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Red Cross Urges Global Support To Curb New Afghan COVID-19 Wave

A doctor treats a COVID-19 patient at a hospital in Khost, southeastern Afghanistan.

A new wave of COVID-19 is surging across Afghanistan, prompting humanitarian organizations to call for urgent global support to curb the virus in one of the most deprived nations in the world.

The International Federation of Red Cross and Red Crescent Societies (IFRC) on February 23 called for worldwide support for health and testing services, as well as for vaccinations to slow the spread of the coronavirus, saying it is stretching the country’s fragile health-care system.

“A new wave is hitting Afghanistan hard,” the IFRC said in a statement. “Testing is inadequate, and the World Health Organization reports that almost half of tested samples are coming back positive, indicating an alarming spread of the virus.”

Only 10 percent of the country’s estimated 38 million population is vaccinated, the aid organization said, adding that few people observe hygiene practices such as keeping social distances or wearing masks.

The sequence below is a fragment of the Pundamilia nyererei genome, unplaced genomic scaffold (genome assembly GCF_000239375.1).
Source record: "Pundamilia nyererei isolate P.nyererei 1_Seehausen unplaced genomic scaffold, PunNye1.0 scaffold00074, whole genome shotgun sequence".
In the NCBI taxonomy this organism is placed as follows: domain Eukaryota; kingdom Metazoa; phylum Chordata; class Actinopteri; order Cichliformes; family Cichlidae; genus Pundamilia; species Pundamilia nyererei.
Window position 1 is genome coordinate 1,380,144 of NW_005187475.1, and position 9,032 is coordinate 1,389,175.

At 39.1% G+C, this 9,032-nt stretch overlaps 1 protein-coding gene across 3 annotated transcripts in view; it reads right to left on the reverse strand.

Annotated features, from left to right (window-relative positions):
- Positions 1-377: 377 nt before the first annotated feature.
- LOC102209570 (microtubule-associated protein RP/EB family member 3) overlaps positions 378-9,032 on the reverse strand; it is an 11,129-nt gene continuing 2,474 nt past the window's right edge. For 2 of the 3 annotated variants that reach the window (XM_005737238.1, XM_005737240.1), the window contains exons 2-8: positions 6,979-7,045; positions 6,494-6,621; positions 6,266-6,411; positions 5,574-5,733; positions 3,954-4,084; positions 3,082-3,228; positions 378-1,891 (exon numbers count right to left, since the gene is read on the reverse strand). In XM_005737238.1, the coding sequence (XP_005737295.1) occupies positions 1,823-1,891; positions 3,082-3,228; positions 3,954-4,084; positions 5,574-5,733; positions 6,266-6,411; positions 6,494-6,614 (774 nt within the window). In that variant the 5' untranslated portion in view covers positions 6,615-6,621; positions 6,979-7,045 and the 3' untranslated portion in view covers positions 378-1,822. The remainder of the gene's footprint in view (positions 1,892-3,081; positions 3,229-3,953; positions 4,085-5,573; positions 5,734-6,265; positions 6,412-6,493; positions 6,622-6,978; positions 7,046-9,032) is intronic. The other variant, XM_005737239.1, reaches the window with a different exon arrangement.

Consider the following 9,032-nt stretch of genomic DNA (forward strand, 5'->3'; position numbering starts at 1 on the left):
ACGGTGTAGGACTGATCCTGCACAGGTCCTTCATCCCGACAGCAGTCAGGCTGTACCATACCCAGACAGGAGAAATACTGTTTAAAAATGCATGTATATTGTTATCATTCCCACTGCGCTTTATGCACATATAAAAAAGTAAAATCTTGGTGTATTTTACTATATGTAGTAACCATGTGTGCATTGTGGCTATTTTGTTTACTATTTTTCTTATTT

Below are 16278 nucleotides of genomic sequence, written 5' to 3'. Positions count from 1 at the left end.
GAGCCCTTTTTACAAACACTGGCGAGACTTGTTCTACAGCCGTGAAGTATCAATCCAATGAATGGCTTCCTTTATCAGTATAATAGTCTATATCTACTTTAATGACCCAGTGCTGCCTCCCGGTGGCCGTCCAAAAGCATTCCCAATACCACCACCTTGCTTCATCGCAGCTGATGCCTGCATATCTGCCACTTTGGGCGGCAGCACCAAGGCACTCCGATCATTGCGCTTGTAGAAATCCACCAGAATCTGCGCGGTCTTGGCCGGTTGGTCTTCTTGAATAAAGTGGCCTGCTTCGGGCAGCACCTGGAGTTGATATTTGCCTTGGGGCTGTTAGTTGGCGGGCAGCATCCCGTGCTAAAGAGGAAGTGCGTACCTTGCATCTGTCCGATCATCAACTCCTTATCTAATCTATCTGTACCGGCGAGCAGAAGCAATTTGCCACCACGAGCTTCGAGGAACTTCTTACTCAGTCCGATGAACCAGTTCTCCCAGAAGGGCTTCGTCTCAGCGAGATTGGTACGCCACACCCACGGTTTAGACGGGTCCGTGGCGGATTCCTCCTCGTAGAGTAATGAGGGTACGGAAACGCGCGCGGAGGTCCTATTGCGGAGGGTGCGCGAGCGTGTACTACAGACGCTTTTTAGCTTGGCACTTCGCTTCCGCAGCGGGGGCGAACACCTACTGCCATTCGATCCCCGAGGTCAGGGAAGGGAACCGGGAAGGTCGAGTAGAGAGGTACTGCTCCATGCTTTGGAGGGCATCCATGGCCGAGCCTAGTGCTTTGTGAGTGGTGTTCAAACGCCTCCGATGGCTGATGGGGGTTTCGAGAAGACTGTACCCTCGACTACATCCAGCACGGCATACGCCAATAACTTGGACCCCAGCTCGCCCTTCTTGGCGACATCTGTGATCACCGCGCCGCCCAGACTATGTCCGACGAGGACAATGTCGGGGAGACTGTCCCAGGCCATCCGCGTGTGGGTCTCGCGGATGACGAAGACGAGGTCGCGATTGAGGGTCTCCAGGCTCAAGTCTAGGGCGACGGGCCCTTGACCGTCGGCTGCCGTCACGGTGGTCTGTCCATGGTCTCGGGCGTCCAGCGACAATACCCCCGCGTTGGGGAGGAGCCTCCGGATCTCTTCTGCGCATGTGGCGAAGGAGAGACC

Dozens of COVID-19 health facilities were forced to close due to a lack of medicines, essential medical supplies, and a lack of funds to pay for utilities and salaries of health workers, the statement added.

A physician at the country's largest COVID-specialized hospital, which only has 100 beds, told dpa that almost 90 percent of the beds were occupied and three to four patients were dying every day.

“Our patient numbers are increasing on a daily basis and more people are visiting the hospital,” said Tariq Akbari, chief physician at the state-run Afghan-Japan Hospital in Kabul.

According to reports, only a few COVID-19 hospitals remain functional in the country. Its fragile health-care system is suffering under the Taliban.